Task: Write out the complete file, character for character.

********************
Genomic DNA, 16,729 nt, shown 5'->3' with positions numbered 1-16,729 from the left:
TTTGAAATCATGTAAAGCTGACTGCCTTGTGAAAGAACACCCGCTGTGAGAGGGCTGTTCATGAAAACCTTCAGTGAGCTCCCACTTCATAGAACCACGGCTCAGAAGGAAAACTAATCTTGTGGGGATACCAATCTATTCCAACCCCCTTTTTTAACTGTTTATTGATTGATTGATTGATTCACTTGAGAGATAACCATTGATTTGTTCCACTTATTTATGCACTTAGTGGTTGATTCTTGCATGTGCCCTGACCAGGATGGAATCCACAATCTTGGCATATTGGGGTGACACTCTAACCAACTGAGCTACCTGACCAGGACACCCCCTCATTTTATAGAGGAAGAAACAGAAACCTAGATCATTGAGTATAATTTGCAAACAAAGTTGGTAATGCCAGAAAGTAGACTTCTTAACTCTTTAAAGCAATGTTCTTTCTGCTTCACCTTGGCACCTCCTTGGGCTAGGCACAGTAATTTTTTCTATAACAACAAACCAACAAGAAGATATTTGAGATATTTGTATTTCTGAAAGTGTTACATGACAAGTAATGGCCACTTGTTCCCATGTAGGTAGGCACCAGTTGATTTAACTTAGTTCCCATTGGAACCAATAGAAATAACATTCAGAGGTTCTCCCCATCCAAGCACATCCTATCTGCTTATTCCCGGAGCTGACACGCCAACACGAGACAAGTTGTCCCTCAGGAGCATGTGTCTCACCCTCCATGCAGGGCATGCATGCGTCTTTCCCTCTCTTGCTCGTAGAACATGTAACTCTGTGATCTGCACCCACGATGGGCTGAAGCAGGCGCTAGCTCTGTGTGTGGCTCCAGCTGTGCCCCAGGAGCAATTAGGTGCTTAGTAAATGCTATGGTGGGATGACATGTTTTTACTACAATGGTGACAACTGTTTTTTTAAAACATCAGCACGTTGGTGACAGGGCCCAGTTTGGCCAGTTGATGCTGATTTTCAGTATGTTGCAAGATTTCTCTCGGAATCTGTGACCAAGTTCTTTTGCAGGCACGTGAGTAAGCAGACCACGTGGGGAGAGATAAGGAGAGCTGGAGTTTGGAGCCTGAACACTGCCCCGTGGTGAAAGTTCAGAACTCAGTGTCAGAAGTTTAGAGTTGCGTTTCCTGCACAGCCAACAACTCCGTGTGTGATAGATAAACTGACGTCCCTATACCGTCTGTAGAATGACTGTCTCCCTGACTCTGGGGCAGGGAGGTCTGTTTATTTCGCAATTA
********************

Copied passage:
Genomic DNA, 16,729 nt, shown 5'->3' with positions numbered 1-16,729 from the left:
TTTGAAATCATGTAAAGCTGACTGCCTTGTGAAAGAACACCCGCTGTGAGAGGGCTGTTCATGAAAACCTTCAGTGAGCTCCCACTTCATAGAACCACGGCTCAGAAGGAAAACTAATCTTGTGGGGATACCAATCTATTCCAACCCCCTTTTTTAACTGTTTATTGATTGATTGATTGATTCACTTGAGAGATAACCATTGATTTGTTCCACTTATTTATGCACTTAGTGGTTGATTCTTGCATGTGCCCTGACCAGGATGGAATCCACAATCTTGGCATATTGGGGTGACACTCTAACCAACTGAGCTACCTGACCAGGACACCCCCTCATTTTATAGAGGAAGAAACAGAAACCTAGATCATTGAGTATAATTTGCAAACAAAGTTGGTAATGCCAGAAAGTAGACTTCTTAACTCTTTAAAGCAATGTTCTTTCTGCTTCACCTTGGCACCTCCTTGGGCTAGGCACAGTAATTTTTTCTATAACAACAAACCAACAAGAAGATATTTGAGATATTTGTATTTCTGAAAGTGTTACATGACAAGTAATGGCCACTTGTTCCCATGTAGGTAGGCACCAGTTGATTTAACTTAGTTCCCATTGGAACCAATAGAAATAACATTCAGAGGTTCTCCCCATCCAAGCACATCCTATCTGCTTATTCCCGGAGCTGACACGCCAACACGAGACAAGTTGTCCCTCAGGAGCATGTGTCTCACCCTCCATGCAGGGCATGCATGCGTCTTTCCCTCTCTTGCTCGTAGAACATGTAACTCTGTGATCTGCACCCACGATGGGCTGAAGCAGGCGCTAGCTCTGTGTGTGGCTCCAGCTGTGCCCCAGGAGCAATTAGGTGCTTAGTAAATGCTATGGTGGGATGACATGTTTTTACTACAATGGTGACAACTGTTTTTTTAAAACATCAGCACGTTGGTGACAGGGCCCAGTTTGGCCAGTTGATGCTGATTTTCAGTATGTTGCAAGATTTCTCTCGGAATCTGTGACCAAGTTCTTTTGCAGGCACGTGAGTAAGCAGACCACGTGGGGAGAGATAAGGAGAGCTGGAGTTTGGAGCCTGAACACTGCCCCGTGGTGAAAGTTCAGAACTCAGTGTCAGAAGTTTAGAGTTGCGTTTCCTGCACAGCCAACAACTCCGTGTGTGATAGATAAACTGACGTCCCTATACCGTCTGTAGAATGACTGTCTCCCTGACTCTGGGGCAGGGAGGTCTGTTTATTTCGCAATTA